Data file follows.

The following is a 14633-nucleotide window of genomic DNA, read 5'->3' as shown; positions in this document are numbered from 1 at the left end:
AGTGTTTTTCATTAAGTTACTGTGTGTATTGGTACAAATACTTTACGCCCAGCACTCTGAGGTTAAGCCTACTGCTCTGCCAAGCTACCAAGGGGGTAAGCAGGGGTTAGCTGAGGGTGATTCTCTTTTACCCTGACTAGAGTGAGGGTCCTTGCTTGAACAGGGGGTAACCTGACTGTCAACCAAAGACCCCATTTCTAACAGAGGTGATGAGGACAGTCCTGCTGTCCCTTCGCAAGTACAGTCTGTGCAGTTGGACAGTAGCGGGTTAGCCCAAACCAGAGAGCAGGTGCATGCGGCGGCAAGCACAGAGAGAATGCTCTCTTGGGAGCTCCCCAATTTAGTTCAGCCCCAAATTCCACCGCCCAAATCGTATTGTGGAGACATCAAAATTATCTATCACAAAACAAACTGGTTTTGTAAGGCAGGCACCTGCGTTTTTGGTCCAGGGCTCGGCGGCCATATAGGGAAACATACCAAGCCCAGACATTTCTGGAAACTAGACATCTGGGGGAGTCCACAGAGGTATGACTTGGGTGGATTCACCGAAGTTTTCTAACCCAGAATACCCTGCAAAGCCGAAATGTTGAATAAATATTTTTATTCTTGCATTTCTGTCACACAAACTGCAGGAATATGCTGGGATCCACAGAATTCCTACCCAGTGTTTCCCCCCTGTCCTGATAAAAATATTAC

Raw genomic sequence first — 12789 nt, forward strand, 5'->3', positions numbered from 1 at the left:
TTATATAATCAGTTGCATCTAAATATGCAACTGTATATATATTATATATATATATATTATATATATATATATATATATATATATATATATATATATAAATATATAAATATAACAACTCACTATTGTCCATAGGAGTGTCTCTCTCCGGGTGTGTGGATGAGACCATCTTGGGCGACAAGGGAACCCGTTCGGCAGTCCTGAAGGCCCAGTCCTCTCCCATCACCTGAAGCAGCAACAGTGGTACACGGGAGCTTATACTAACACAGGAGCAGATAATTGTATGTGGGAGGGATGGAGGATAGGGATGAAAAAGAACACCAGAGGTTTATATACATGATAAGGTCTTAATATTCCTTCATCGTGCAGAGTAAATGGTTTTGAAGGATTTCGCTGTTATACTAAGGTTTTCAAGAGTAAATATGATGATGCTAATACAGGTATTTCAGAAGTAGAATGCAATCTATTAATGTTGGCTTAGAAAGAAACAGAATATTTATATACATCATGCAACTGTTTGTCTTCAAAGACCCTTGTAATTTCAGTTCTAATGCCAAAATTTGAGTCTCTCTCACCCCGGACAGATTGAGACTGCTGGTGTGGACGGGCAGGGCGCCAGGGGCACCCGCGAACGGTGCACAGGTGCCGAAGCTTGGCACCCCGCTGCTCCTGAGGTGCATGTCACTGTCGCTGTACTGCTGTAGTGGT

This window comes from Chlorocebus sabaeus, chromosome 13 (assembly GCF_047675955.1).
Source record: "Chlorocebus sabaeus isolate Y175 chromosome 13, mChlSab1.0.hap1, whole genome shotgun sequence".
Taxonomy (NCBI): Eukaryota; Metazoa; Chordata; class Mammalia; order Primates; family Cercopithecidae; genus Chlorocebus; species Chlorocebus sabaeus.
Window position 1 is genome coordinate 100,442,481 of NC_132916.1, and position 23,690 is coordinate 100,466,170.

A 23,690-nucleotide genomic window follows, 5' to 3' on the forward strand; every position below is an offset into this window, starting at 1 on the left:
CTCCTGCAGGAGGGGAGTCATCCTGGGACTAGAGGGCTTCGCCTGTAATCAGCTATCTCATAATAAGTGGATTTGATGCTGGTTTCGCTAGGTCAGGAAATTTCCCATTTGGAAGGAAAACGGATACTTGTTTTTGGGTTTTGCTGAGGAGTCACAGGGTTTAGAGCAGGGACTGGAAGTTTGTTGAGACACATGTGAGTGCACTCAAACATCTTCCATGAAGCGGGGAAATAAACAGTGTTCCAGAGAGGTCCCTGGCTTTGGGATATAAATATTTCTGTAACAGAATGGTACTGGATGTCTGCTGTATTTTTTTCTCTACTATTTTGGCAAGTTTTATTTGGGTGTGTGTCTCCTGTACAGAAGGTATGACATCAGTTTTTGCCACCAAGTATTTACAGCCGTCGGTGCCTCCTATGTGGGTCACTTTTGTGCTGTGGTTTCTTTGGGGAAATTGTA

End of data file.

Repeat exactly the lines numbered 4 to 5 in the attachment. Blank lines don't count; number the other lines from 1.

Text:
TTATATAATCAGTTGCATCTAAATATGCAACTGTATATATATTATATATATATATATTATATATATATATATATATATATATATATATATATATATAAATATATAAATATAACAACTCACTATTGTCCATAGGAGTGTCTCTCTCCGGGTGTGTGGATGAGACCATCTTGGGCGACAAGGGAACCCGTTCGGCAGTCCTGAAGGCCCAGTCCTCTCCCATCACCTGAAGCAGCAACAGTGGTACACGGGAGCTTATACTAACACAGGAGCAGATAATTGTATGTGGGAGGGATGGAGGATAGGGATGAAAAAGAACACCAGAGGTTTATATACATGATAAGGTCTTAATATTCCTTCATCGTGCAGAGTAAATGGTTTTGAAGGATTTCGCTGTTATACTAAGGTTTTCAAGAGTAAATATGATGATGCTAATACAGGTATTTCAGAAGTAGAATGCAATCTATTAATGTTGGCTTAGAAAGAAACAGAATATTTATATACATCATGCAACTGTTTGTCTTCAAAGACCCTTGTAATTTCAGTTCTAATGCCAAAATTTGAGTCTCTCTCACCCCGGACAGATTGAGACTGCTGGTGTGGACGGGCAGGGCGCCAGGGGCACCCGCGAACGGTGCACAGGTGCCGAAGCTTGGCACCCCGCTGCTCCTGAGGTGCATGTCACTGTCGCTGTACTGCTGTAGTGGT

This window comes from Chlorocebus sabaeus, chromosome 13 (assembly GCF_047675955.1).